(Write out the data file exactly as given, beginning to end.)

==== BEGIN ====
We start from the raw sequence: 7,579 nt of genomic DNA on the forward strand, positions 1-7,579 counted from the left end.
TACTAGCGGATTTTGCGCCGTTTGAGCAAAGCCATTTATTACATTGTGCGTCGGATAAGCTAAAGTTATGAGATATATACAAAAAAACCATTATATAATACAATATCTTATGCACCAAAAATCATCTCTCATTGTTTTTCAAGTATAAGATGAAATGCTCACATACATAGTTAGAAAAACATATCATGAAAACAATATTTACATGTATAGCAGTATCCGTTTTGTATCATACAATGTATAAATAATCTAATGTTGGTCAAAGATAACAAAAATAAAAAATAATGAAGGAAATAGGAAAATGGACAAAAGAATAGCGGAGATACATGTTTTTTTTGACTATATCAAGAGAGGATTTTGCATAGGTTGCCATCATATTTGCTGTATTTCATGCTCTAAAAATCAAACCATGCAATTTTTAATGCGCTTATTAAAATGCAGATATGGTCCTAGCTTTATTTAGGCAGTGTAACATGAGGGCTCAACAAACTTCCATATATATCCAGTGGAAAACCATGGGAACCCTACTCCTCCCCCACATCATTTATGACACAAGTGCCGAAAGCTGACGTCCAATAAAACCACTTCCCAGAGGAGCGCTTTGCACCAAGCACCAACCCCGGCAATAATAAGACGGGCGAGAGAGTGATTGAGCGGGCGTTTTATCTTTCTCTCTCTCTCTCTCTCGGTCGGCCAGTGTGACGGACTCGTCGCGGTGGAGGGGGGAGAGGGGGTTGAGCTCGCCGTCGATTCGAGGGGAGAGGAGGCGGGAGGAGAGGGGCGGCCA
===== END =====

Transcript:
We start from the raw sequence: 7,579 nt of genomic DNA on the forward strand, positions 1-7,579 counted from the left end.
TACTAGCGGATTTTGCGCCGTTTGAGCAAAGCCATTTATTACATTGTGCGTCGGATAAGCTAAAGTTATGAGATATATACAAAAAAACCATTATATAATACAATATCTTATGCACCAAAAATCATCTCTCATTGTTTTTCAAGTATAAGATGAAATGCTCACATACATAGTTAGAAAAACATATCATGAAAACAATATTTACATGTATAGCAGTATCCGTTTTGTATCATACAATGTATAAATAATCTAATGTTGGTCAAAGATAACAAAAATAAAAAATAATGAAGGAAATAGGAAAATGGACAAAAGAATAGCGGAGATACATGTTTTTTTTGACTATATCAAGAGAGGATTTTGCATAGGTTGCCATCATATTTGCTGTATTTCATGCTCTAAAAATCAAACCATGCAATTTTTAATGCGCTTATTAAAATGCAGATATGGTCCTAGCTTTATTTAGGCAGTGTAACATGAGGGCTCAACAAACTTCCATATATATCCAGTGGAAAACCATGGGAACCCTACTCCTCCCCCACATCATTTATGACACAAGTGCCGAAAGCTGACGTCCAATAAAACCACTTCCCAGAGGAGCGCTTTGCACCAAGCACCAACCCCGGCAATAATAAGACGGGCGAGAGAGTGATTGAGCGGGCGTTTTATCTTTCTCTCTCTCTCTCTCTCGGTCGGCCAGTGTGACGGACTCGTCGCGGTGGAGGGGGGAGAGGGGGTTGAGCTCGCCGTCGATTCGAGGGGAGAGGAGGCGGGAGGAGAGGGGCGGCCA